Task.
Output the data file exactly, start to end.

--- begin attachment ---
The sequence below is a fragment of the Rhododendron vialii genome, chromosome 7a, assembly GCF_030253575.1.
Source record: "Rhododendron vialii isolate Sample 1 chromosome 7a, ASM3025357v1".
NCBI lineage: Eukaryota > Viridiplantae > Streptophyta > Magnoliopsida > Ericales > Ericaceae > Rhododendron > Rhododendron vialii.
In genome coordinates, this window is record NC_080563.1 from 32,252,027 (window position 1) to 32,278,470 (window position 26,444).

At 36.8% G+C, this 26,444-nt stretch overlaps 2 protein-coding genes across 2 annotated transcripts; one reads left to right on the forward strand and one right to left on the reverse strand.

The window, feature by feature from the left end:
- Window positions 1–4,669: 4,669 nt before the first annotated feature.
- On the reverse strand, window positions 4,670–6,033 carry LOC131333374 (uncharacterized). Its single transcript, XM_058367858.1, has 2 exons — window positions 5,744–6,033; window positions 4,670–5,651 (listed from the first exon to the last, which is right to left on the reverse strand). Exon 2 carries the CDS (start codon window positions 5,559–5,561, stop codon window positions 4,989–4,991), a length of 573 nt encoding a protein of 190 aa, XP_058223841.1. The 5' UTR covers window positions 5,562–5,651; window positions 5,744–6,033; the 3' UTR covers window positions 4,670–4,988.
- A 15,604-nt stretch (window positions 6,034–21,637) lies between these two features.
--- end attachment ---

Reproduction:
The sequence below is a fragment of the Rhododendron vialii genome, chromosome 7a, assembly GCF_030253575.1.
Source record: "Rhododendron vialii isolate Sample 1 chromosome 7a, ASM3025357v1".
NCBI lineage: Eukaryota > Viridiplantae > Streptophyta > Magnoliopsida > Ericales > Ericaceae > Rhododendron > Rhododendron vialii.
In genome coordinates, this window is record NC_080563.1 from 32,252,027 (window position 1) to 32,278,470 (window position 26,444).

At 36.8% G+C, this 26,444-nt stretch overlaps 2 protein-coding genes across 2 annotated transcripts; one reads left to right on the forward strand and one right to left on the reverse strand.

The window, feature by feature from the left end:
- Window positions 1–4,669: 4,669 nt before the first annotated feature.
- On the reverse strand, window positions 4,670–6,033 carry LOC131333374 (uncharacterized). Its single transcript, XM_058367858.1, has 2 exons — window positions 5,744–6,033; window positions 4,670–5,651 (listed from the first exon to the last, which is right to left on the reverse strand). Exon 2 carries the CDS (start codon window positions 5,559–5,561, stop codon window positions 4,989–4,991), a length of 573 nt encoding a protein of 190 aa, XP_058223841.1. The 5' UTR covers window positions 5,562–5,651; window positions 5,744–6,033; the 3' UTR covers window positions 4,670–4,988.
- A 15,604-nt stretch (window positions 6,034–21,637) lies between these two features.